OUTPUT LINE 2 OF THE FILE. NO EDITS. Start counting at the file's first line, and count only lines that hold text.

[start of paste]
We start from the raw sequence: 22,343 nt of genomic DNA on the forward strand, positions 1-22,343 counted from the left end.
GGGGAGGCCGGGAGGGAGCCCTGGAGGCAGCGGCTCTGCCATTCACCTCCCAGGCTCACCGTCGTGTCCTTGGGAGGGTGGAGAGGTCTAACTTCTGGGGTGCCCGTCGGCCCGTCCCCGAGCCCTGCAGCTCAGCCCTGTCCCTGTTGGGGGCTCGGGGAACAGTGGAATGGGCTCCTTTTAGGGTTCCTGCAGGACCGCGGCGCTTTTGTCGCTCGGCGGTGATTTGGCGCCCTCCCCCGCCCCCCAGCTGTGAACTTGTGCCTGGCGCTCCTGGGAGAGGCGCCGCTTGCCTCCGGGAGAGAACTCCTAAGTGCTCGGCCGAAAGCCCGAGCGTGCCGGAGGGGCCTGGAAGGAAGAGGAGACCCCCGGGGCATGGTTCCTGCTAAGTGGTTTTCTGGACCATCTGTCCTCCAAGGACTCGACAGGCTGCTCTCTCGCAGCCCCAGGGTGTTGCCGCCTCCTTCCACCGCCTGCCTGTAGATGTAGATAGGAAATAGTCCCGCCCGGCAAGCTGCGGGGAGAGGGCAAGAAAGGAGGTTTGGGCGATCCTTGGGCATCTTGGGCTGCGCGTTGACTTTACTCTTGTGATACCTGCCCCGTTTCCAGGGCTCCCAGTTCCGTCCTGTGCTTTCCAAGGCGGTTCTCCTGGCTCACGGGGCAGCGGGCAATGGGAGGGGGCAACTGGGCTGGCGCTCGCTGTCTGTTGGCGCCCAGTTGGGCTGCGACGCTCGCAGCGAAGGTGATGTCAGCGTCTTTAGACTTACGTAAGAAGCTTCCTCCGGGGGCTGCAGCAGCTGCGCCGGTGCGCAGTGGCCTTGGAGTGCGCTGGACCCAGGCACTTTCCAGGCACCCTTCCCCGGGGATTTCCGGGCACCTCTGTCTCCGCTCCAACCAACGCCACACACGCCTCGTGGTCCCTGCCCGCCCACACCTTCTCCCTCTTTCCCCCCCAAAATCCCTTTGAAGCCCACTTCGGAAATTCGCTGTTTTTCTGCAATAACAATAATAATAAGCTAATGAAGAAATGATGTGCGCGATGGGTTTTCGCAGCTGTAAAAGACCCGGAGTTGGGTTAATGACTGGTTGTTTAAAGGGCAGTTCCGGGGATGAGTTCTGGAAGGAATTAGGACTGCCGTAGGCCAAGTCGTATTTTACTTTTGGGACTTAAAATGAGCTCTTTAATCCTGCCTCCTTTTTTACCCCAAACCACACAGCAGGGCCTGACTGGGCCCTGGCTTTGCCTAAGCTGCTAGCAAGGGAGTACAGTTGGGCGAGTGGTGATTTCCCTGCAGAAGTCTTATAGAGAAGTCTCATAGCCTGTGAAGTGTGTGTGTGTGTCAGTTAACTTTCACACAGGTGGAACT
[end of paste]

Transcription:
GGGGAGGCCGGGAGGGAGCCCTGGAGGCAGCGGCTCTGCCATTCACCTCCCAGGCTCACCGTCGTGTCCTTGGGAGGGTGGAGAGGTCTAACTTCTGGGGTGCCCGTCGGCCCGTCCCCGAGCCCTGCAGCTCAGCCCTGTCCCTGTTGGGGGCTCGGGGAACAGTGGAATGGGCTCCTTTTAGGGTTCCTGCAGGACCGCGGCGCTTTTGTCGCTCGGCGGTGATTTGGCGCCCTCCCCCGCCCCCCAGCTGTGAACTTGTGCCTGGCGCTCCTGGGAGAGGCGCCGCTTGCCTCCGGGAGAGAACTCCTAAGTGCTCGGCCGAAAGCCCGAGCGTGCCGGAGGGGCCTGGAAGGAAGAGGAGACCCCCGGGGCATGGTTCCTGCTAAGTGGTTTTCTGGACCATCTGTCCTCCAAGGACTCGACAGGCTGCTCTCTCGCAGCCCCAGGGTGTTGCCGCCTCCTTCCACCGCCTGCCTGTAGATGTAGATAGGAAATAGTCCCGCCCGGCAAGCTGCGGGGAGAGGGCAAGAAAGGAGGTTTGGGCGATCCTTGGGCATCTTGGGCTGCGCGTTGACTTTACTCTTGTGATACCTGCCCCGTTTCCAGGGCTCCCAGTTCCGTCCTGTGCTTTCCAAGGCGGTTCTCCTGGCTCACGGGGCAGCGGGCAATGGGAGGGGGCAACTGGGCTGGCGCTCGCTGTCTGTTGGCGCCCAGTTGGGCTGCGACGCTCGCAGCGAAGGTGATGTCAGCGTCTTTAGACTTACGTAAGAAGCTTCCTCCGGGGGCTGCAGCAGCTGCGCCGGTGCGCAGTGGCCTTGGAGTGCGCTGGACCCAGGCACTTTCCAGGCACCCTTCCCCGGGGATTTCCGGGCACCTCTGTCTCCGCTCCAACCAACGCCACACACGCCTCGTGGTCCCTGCCCGCCCACACCTTCTCCCTCTTTCCCCCCCAAAATCCCTTTGAAGCCCACTTCGGAAATTCGCTGTTTTTCTGCAATAACAATAATAATAAGCTAATGAAGAAATGATGTGCGCGATGGGTTTTCGCAGCTGTAAAAGACCCGGAGTTGGGTTAATGACTGGTTGTTTAAAGGGCAGTTCCGGGGATGAGTTCTGGAAGGAATTAGGACTGCCGTAGGCCAAGTCGTATTTTACTTTTGGGACTTAAAATGAGCTCTTTAATCCTGCCTCCTTTTTTACCCCAAACCACACAGCAGGGCCTGACTGGGCCCTGGCTTTGCCTAAGCTGCTAGCAAGGGAGTACAGTTGGGCGAGTGGTGATTTCCCTGCAGAAGTCTTATAGAGAAGTCTCATAGCCTGTGAAGTGTGTGTGTGTGTCAGTTAACTTTCACACAGGTGGAACT